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African History Travel

The first moves away from the nomadic hunter–gatherer way of life came between 14,000 BC and 9500 BC, a time when rainfall was high and the Sahara and North Africa became verdant. It was in these green and pleasant lands that the first farmers were born, and mankind learned to cultivate crops rather than following prey animals from place to place.

By 2500 BC the rains began to fail and the sandy barrier between North and West Africa became the Sahara we know today. People began to move southwest into the rainforests of Central Africa. By this time a group of people speaking the same kind of languages had come to dominate the landscape in Africa south of the Sahara. Known as the Bantu, their populations grew as they discovered iron-smelting technology and developed new agricultural techniques. By 100 BC, Bantu peoples had reached East Africa; by AD 300 they were living in southern Africa, and the age of the African empires had begun.

The break from Africa into the wider world occurred around 100,000 years ago, when a group numbering perhaps as few as 50 people migrated out of North Africa, along the shores of the Mediterranean and into the Middle East. From this inauspicious start came a population that would one day cover almost every landmass on the globe.

Around the time that people were first venturing outside the continent, hunting and gathering was still the lifestyle of choice; humans lived in communities that rarely exceeded a couple of hundred individuals, and social bonds were formed to enable these small bands of people to share food resources and hunt co-operatively. With the evolution of language, these bonds blossomed into the beginnings of society and culture as we know it today.

Our Most Recent Blogs

Congress of Tucumán, Argentine War of Independence

The Casa de Tucumán (meaning "House of Tucumán" in Spanish, officially Casa Histórica de la Independencia) is a historic building and museum located in San Miguel de Tucumán, Argentina, built during the colonial times. The Congress of Tucumán worked in this house during the Argentine War of Inde…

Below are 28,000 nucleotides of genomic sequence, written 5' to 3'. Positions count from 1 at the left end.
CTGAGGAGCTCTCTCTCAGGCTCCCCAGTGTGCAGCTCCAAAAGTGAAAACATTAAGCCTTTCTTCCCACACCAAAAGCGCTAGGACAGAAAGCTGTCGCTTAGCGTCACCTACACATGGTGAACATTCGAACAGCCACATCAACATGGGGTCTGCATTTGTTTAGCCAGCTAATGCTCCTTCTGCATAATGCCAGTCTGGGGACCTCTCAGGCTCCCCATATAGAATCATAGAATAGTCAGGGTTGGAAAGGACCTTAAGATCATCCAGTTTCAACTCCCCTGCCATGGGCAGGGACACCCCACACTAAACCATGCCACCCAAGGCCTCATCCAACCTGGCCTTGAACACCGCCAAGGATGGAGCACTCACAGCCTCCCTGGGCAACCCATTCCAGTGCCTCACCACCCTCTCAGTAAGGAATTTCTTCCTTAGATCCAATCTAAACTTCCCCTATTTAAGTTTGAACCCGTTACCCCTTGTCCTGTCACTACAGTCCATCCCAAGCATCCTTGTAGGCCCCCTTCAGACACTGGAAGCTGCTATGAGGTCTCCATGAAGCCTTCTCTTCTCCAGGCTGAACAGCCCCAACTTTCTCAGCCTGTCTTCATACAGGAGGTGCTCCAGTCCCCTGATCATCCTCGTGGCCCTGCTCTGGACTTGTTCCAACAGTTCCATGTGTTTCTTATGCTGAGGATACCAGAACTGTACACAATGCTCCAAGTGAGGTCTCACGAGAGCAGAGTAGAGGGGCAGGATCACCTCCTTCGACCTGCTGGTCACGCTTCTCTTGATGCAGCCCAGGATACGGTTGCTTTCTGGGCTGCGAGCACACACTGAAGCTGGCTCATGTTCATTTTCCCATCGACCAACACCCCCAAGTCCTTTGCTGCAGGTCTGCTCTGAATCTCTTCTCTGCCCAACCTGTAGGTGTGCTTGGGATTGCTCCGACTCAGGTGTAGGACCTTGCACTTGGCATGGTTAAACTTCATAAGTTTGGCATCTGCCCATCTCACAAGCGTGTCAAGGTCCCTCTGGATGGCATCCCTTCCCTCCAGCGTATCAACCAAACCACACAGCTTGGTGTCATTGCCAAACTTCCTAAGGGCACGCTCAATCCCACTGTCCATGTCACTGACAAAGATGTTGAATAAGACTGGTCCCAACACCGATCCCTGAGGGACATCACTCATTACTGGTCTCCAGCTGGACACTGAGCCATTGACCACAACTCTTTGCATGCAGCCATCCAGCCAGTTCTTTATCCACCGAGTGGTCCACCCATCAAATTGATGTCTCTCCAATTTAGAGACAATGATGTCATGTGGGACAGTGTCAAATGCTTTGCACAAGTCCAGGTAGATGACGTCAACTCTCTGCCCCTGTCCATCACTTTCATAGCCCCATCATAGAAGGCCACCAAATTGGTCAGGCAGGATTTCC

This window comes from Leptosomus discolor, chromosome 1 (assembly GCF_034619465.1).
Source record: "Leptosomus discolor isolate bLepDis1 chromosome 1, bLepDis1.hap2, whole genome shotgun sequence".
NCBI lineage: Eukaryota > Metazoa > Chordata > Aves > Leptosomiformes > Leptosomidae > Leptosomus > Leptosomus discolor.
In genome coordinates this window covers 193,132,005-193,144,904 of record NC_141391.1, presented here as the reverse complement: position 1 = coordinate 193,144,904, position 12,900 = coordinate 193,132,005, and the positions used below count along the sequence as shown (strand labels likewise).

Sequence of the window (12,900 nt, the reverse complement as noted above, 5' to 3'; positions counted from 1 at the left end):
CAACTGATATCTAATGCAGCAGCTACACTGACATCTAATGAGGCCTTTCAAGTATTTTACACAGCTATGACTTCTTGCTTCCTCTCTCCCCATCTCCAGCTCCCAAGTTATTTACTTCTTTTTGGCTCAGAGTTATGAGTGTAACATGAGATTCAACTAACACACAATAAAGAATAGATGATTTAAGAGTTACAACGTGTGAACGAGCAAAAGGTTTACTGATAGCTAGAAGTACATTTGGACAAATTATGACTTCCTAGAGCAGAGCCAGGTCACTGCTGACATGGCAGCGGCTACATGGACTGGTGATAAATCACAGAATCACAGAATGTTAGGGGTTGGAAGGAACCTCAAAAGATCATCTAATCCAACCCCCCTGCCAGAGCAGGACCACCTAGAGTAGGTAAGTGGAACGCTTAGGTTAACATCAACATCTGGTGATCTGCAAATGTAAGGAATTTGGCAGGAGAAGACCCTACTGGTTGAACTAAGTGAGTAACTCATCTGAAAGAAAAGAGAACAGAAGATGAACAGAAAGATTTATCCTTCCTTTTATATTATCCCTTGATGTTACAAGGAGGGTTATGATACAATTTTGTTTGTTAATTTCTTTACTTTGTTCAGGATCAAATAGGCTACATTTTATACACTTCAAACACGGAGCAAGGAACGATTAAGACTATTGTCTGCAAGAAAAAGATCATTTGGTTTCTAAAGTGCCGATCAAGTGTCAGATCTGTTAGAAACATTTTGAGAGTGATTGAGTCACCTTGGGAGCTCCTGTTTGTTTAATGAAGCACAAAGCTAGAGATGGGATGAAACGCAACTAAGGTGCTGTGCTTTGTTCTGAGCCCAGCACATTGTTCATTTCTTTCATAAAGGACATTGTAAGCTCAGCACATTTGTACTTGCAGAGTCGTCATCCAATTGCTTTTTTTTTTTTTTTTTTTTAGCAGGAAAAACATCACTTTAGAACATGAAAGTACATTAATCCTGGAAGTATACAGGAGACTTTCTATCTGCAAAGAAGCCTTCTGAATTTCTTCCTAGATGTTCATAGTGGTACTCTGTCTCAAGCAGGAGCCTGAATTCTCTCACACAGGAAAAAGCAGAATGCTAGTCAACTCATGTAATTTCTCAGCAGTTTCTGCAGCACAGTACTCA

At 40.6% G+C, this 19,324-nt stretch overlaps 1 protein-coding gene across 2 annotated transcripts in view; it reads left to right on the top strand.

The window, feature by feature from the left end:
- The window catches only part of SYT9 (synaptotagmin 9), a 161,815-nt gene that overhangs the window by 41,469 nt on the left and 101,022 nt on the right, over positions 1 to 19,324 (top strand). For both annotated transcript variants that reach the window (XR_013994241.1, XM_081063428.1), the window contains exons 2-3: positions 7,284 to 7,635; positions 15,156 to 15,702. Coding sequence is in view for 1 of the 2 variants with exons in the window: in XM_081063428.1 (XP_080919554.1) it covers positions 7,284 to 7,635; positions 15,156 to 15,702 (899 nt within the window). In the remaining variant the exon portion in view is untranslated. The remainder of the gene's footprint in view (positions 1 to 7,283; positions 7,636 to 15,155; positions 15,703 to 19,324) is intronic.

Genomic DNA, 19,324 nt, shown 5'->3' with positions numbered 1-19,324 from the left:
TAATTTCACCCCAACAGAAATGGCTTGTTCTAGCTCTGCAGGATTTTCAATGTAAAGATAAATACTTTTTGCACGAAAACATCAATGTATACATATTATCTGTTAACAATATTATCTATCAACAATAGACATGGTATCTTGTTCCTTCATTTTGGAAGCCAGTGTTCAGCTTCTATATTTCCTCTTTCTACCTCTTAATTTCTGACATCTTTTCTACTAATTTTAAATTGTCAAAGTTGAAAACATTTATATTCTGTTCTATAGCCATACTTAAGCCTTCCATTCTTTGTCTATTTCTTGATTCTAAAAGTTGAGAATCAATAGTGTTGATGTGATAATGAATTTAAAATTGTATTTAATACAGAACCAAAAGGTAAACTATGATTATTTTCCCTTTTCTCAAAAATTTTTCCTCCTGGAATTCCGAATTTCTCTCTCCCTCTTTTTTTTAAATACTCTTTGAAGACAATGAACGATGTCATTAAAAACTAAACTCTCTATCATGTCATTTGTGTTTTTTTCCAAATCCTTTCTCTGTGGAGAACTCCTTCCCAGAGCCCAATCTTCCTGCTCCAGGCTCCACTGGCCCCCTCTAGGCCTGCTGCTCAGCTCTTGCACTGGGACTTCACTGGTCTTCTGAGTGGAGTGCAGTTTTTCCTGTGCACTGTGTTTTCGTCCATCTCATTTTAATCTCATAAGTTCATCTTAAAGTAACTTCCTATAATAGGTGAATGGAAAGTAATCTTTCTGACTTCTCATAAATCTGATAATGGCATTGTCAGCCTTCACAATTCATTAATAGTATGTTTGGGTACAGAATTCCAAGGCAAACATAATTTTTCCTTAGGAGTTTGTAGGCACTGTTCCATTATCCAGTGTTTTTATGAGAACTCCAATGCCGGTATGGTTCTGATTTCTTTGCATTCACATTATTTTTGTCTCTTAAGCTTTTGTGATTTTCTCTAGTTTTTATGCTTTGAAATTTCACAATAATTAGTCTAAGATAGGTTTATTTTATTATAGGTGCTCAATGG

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San Miguel de Tucumán, Argentina History Travel

Since very ancient times, a wide range of Indian tribes whose culture is still being studied have dwelled the area. Among the peoples who inhabited the territory of Tucumán, the most outstanding were the diaguitas calchaquíes, who had experienced a strong influence by the Incas. Settled in the mo…

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Umkhonto we Sizwe, Zulu for "Spear of the Nation"

 Umkhonto we Sizwe (abbreviated as MK, Zulu for "Spear of the Nation") was the armed wing of the African National Congress (ANC), co-founded by Nelson Mandela in the wake of the Sharpeville massacre. Its founding represented the conviction in the face of the massacre that the ANC could no longer li…

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History Travel Across Africa

You’ve probably heard the claim that Africa is ‘the birthplace of humanity’. But before there were humans, or even apes, or even ape ancestors, there was...rock. Africa is the oldest and most enduring landmass in the world. When you stand on African soil, 97% of what’s under your feet has been in place for more than 300 million years. During that time, Africa has seen pretty much everything – from proto-bacteria to dinosaurs and finally, around five to 10 million years ago, a special kind of ape called Australopithecines, that branched off (or rather let go of the branch), and walked on two legs down a separate evolutionary track.

This radical move led to the development of various hairy, dim-witted hominids (early men) – Homo habilis around 2.4 million years ago, Homo erectus some 1.8 million years ago and finally Homo sapiens (modern humans) around 200,000 years ago. Around 50,000 years later, somewhere in Tanzania or Ethiopia, a woman was born who has become known as ‘mitochondrial Eve’. We don’t know what she looked like, or how she lived her life, but we do know that every single human being alive today (yup, that’s EVERYONE) is descended from her. So at a deep genetic level, we’re all still Africans.